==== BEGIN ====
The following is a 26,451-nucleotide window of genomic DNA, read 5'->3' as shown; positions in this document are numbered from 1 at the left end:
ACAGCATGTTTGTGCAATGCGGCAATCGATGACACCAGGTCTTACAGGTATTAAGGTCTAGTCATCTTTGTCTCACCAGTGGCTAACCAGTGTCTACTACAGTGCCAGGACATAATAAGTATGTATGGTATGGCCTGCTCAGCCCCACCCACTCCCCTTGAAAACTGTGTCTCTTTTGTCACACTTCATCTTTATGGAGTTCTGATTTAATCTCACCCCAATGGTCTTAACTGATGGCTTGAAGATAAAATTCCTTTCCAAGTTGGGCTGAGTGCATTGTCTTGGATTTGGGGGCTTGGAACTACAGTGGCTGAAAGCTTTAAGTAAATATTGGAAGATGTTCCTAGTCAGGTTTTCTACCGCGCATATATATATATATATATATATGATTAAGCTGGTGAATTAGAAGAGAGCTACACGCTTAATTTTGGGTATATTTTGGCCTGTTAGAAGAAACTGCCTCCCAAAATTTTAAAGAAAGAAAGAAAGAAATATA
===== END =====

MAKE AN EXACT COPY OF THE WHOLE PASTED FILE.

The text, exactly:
The following is a 26,451-nucleotide window of genomic DNA, read 5'->3' as shown; positions in this document are numbered from 1 at the left end:
ACAGCATGTTTGTGCAATGCGGCAATCGATGACACCAGGTCTTACAGGTATTAAGGTCTAGTCATCTTTGTCTCACCAGTGGCTAACCAGTGTCTACTACAGTGCCAGGACATAATAAGTATGTATGGTATGGCCTGCTCAGCCCCACCCACTCCCCTTGAAAACTGTGTCTCTTTTGTCACACTTCATCTTTATGGAGTTCTGATTTAATCTCACCCCAATGGTCTTAACTGATGGCTTGAAGATAAAATTCCTTTCCAAGTTGGGCTGAGTGCATTGTCTTGGATTTGGGGGCTTGGAACTACAGTGGCTGAAAGCTTTAAGTAAATATTGGAAGATGTTCCTAGTCAGGTTTTCTACCGCGCATATATATATATATATATATATGATTAAGCTGGTGAATTAGAAGAGAGCTACACGCTTAATTTTGGGTATATTTTGGCCTGTTAGAAGAAACTGCCTCCCAAAATTTTAAAGAAAGAAAGAAAGAAATATA